As part of efforts to increase non-oil revenue and address the economic challenges facing Nigeria, the Federal Government plans to tax 700,000 more companies.
Vice-President Yemi Osinbajo said this on Thursday during the 2016 Presidential Policy Dialogue Session, organised by the Lagos Chamber of Commerce and Industry.
“A great effort has been made to improve non-oil revenues. This includes bringing an additional 700,000 companies into the tax net as compared to the targeted 500,000 set at the beginning of the year,” he said.
Osinbajo listed other steps taken by the Federal Government to boost the economy to include assisting states and local governments to pay workers and improving capital expenditure.
“We have had three such interventions including the latest loan of N90bn as part of a fiscal responsibility plan for States,” he said.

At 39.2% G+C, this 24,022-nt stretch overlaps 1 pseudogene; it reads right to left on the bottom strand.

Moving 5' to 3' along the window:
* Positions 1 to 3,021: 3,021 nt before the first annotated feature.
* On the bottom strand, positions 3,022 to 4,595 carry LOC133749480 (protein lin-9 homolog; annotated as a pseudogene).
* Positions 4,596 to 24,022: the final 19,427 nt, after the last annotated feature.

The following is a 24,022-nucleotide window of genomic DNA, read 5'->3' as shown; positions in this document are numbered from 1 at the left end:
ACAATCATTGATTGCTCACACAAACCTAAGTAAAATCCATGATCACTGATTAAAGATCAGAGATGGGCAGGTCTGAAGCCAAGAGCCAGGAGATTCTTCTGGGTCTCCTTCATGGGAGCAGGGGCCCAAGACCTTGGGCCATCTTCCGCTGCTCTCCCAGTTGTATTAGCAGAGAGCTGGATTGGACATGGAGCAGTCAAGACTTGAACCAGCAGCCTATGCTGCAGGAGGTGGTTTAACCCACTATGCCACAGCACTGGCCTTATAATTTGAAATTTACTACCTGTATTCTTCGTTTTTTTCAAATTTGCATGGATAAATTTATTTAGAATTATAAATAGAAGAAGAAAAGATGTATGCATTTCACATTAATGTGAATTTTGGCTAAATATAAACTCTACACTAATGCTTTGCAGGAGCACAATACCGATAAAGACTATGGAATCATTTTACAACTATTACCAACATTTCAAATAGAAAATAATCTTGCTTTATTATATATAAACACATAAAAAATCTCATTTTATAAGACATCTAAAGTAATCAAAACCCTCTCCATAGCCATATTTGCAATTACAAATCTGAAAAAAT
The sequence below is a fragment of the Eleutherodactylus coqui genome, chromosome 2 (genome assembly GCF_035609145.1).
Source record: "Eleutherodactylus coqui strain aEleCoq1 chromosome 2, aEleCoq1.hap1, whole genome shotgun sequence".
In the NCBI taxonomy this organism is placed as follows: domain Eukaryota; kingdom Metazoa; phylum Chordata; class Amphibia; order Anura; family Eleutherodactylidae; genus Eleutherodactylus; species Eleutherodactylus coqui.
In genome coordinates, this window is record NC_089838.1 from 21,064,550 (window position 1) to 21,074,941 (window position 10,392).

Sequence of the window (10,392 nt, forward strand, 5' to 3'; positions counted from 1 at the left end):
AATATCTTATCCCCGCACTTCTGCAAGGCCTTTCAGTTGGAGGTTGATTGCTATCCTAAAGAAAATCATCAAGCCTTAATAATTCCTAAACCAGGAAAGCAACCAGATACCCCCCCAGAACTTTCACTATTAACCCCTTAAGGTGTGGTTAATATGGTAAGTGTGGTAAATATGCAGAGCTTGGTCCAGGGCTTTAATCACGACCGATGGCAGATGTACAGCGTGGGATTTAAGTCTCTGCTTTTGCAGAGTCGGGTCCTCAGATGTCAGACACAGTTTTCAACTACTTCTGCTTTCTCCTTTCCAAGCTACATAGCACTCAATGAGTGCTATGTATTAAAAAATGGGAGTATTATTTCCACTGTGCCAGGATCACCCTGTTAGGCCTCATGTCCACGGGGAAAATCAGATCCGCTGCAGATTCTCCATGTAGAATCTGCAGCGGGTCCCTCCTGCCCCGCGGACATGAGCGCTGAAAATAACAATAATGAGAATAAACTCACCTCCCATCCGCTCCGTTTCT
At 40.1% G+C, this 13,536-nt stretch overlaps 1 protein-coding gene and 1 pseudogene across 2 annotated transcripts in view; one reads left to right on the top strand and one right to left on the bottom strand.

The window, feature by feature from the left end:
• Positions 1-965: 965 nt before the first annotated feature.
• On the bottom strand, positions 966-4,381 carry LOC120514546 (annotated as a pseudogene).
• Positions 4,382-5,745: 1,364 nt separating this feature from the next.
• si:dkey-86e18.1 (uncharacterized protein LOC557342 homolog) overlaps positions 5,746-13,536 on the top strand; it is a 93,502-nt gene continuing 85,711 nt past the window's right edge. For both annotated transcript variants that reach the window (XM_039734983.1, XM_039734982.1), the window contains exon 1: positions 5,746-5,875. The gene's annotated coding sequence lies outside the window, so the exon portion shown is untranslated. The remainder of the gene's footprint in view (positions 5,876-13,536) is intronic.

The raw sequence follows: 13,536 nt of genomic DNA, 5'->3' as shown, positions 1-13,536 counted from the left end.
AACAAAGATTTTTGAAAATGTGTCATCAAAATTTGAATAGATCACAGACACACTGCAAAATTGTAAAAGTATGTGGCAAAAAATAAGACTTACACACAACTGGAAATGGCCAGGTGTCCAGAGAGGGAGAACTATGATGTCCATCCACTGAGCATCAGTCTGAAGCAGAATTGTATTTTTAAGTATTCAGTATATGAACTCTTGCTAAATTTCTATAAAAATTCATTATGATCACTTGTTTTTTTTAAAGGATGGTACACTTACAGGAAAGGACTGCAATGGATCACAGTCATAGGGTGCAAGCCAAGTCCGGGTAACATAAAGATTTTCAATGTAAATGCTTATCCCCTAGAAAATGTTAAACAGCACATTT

“These interventions have helped to boost household spending, which were key steps to prevent the economy from falling into deep recession.”
In terms of capital expenditure, he said the government pledged to keep capital spending in the budget at a minimum of 30 per cent.
“Accordingly, we have already made capital releases of N332bbn, with another N100bn set to be released in the next few days,” he added.
He said other policy instruments used to help the economy include the Treasury Single Account, “which has brought transparency into inflows & outflows of government monies.”
He also said the country’s milled rice capacity was being increased from three million tons annually to 10 million tons of paddy annually.
The VP, who acknowledged the slump in Nigeria’s Gross Domestic Product, Foreign Portfolio Investment into the country, and decline in power generation as well as power output, gave the assurance that the challenges would be addressed.
“Our immediate tasks to achieve our economic objectives are: 1. reduce fiscal and forex imbalances; 2. boost dollar liquidity; curb inflation; 4. lower interest rate and ensure lending to the real sector 5. increase FDIs and FPI by sustaining enabling policies,” he said.